“The popup conversations are part of curated reading rooms and collaborative exercises. For instance, the Guftgu Talk Series has conversations with young contemporary photographers in South Asia. The focus is to expand education in photography, not just via established names but to create circles of learning where the book becomes a facilitator for conversations,” says Delhi-based Anshika Varma, photographer and founder, Offset Projects.
Publishing a photo book has immense power, feels Varma. As creative mediums have undergone great changes in access and form in the last decade, independent practitioners through projects allow for interdisciplinary ideas to be woven together through books. “Such publications allow us to understand books as a medium in its own right and have a huge impact in how we address the act of reading and looking at imagery. A 5-inch or a 15-inch book can be experimented with so much ease in terms of its physicality, tactility, textures, colours and text, something that cannot be replicated on the web. A book demands absolute attention to detail, and scale. It’s a different experience to open a double spread that screams at you,” says Varma in a conversation with Sunday FE.
Many curatorial practices engage in text to show different mediums, formats and content. Bengaluru-based Reliable Copy, an indie publishing house co-founded in 2018 by Nihaal Faizal and Niharika Peri, has so far published four projects—A Memorial for the New Economy, Flexing Muscles, Still Life – mirrors and windows -, and The 1Shanthiroad Cookbook. Flexing Muscles by artist Ravikumar Kashi illustrates photographs collected by him over six years and the essay in Kannada and English locates a portrait of the changing city of Bengaluru— one increasingly attuned to aggression and vulnerability. Another collection of recipes from the community kitchen of 1Shanthiroad Studio/Gallery titled The 1Shanthiroad Cookbook is compiled and edited by the studio’s founding director, Suresh Jayaram. It features recipes from over 70 contributors, including artists, curators, patrons, residents, and the extended family of friends of 1Shanthiroad (Bengaluru’s longest running non-profit arts space and residency). The cookbook is a portrait of an evolving cultural community.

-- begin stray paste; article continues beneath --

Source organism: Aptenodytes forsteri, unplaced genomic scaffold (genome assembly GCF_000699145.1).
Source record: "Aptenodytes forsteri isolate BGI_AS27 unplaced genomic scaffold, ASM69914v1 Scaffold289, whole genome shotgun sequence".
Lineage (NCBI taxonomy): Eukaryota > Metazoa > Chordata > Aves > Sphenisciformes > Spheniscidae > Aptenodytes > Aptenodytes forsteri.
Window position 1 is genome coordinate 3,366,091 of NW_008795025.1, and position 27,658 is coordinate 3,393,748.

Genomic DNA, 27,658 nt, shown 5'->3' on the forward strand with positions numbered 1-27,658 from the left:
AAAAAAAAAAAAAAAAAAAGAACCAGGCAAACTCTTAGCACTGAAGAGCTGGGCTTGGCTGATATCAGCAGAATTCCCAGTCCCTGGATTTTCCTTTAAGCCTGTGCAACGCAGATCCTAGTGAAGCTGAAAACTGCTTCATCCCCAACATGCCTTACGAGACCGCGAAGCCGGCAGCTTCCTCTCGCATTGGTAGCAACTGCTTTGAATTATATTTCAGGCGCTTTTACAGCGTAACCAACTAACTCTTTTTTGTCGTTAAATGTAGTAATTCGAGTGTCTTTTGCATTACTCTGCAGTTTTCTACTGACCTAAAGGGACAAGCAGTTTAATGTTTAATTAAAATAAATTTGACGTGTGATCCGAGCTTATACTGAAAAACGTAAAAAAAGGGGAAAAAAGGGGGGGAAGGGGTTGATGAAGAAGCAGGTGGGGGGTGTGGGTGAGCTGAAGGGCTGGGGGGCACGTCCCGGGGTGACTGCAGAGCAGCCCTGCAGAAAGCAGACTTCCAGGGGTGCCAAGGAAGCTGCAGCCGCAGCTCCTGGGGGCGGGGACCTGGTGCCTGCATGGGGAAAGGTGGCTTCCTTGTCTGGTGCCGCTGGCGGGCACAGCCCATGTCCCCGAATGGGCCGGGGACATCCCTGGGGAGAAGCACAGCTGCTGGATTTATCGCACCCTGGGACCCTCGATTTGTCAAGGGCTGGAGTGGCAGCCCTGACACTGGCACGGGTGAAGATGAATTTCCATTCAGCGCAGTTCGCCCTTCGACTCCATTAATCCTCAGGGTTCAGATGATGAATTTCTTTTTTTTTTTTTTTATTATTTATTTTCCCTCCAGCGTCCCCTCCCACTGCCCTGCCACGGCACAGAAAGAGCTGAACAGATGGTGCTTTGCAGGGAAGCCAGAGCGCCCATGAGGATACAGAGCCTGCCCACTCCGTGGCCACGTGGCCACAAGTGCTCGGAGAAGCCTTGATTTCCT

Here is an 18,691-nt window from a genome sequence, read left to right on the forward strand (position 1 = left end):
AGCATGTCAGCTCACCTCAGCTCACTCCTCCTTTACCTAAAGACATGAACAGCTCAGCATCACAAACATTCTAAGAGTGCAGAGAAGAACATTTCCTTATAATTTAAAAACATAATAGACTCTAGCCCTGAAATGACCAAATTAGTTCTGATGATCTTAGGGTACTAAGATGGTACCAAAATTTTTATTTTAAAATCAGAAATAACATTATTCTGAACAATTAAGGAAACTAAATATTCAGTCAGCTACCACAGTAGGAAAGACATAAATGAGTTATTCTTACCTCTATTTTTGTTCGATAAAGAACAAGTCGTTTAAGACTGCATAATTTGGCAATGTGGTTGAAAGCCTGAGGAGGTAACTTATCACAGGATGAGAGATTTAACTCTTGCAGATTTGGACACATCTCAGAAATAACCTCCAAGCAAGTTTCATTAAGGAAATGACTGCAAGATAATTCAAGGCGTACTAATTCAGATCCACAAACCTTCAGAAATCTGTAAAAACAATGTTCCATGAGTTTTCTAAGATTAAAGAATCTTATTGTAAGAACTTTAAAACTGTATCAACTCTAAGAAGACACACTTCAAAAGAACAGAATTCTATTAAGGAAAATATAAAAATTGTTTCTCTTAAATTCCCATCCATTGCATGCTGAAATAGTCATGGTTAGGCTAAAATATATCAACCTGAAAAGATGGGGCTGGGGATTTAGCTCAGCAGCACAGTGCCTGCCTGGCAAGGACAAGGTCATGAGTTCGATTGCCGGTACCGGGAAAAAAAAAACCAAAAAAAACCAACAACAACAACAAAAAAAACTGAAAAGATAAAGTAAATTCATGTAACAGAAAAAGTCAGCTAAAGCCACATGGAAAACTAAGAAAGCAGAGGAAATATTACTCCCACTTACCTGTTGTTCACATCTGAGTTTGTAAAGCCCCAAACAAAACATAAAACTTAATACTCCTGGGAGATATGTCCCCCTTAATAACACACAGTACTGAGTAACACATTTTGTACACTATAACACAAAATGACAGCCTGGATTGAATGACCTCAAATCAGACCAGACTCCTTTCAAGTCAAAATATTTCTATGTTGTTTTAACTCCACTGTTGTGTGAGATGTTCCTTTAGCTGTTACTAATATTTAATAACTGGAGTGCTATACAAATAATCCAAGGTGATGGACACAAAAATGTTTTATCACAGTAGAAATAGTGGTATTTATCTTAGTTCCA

Nevertheless, traditional galleries have found artist publications as not just an accompaniment to the idea but an artwork itself. This year, Delhi-based gallery Art Alive brings its first illustrated publication on Indian art published by Thames and Hudson showcasing the history of Indian art across the subcontinent and South Asia from the late-19th century to the present day as seen through the eyes of prominent Indian art historians. “Artist publications go beyond the mere documentation of art and provide insight into the creative depths of any artist to become a collectible. It becomes an extensively documented form of art for collectors, academicians, researchers,” says Delhi-based Sunaina Anand, director, Art Alive Gallery, known to publish books and catalogues like ‘Art Alive Masters Series’ with monographs on the life and art of SH Raza, Thota Vaikuntam, Laxma Goud and Sakti Burman; ‘Faces of Indian Art’, ‘Sakti Burman: A Private Universe’, ‘Paresh Maity: World of Watercolours’, among others.
Be it pre- or post-pandemic, artists have always thrived online to create an endless range of possibilities. Reliable Copy’s first free digital publication, A Memorial for the New Economy (2019) by artist Chinar Shah, is a collection of photos of embroidered handkerchiefs of the names of individuals reported to have died as a result of the government’s demonetisation debacle.
“Since our first digital publication, the digital space has become yet another and very important medium to circulate information and ideas. During the pandemic, the Propositions: Methods and Materials modules in collaboration with Gallery Ark in Vadodara opened up a range of possibilities in the digital space with a series of educational programmes in workshops, seminars, and lectures, which would have otherwise been inaccessible,” says Sarasija Subramanian, editor, Reliable Copy.
Moreover, the meaning of accessibility has changed in the past two years with the hybrid model of working. “The publishing experience pre- and post-pandemic has changed not only in terms of dissemination of information, but social media has transformed the way any information is consumed. Twenty years ago, the documentation and archiving of art were not paid much attention. Over the years, critical analytical text, intensive documentation and research have created awareness and interest in Indian art,” says Anand.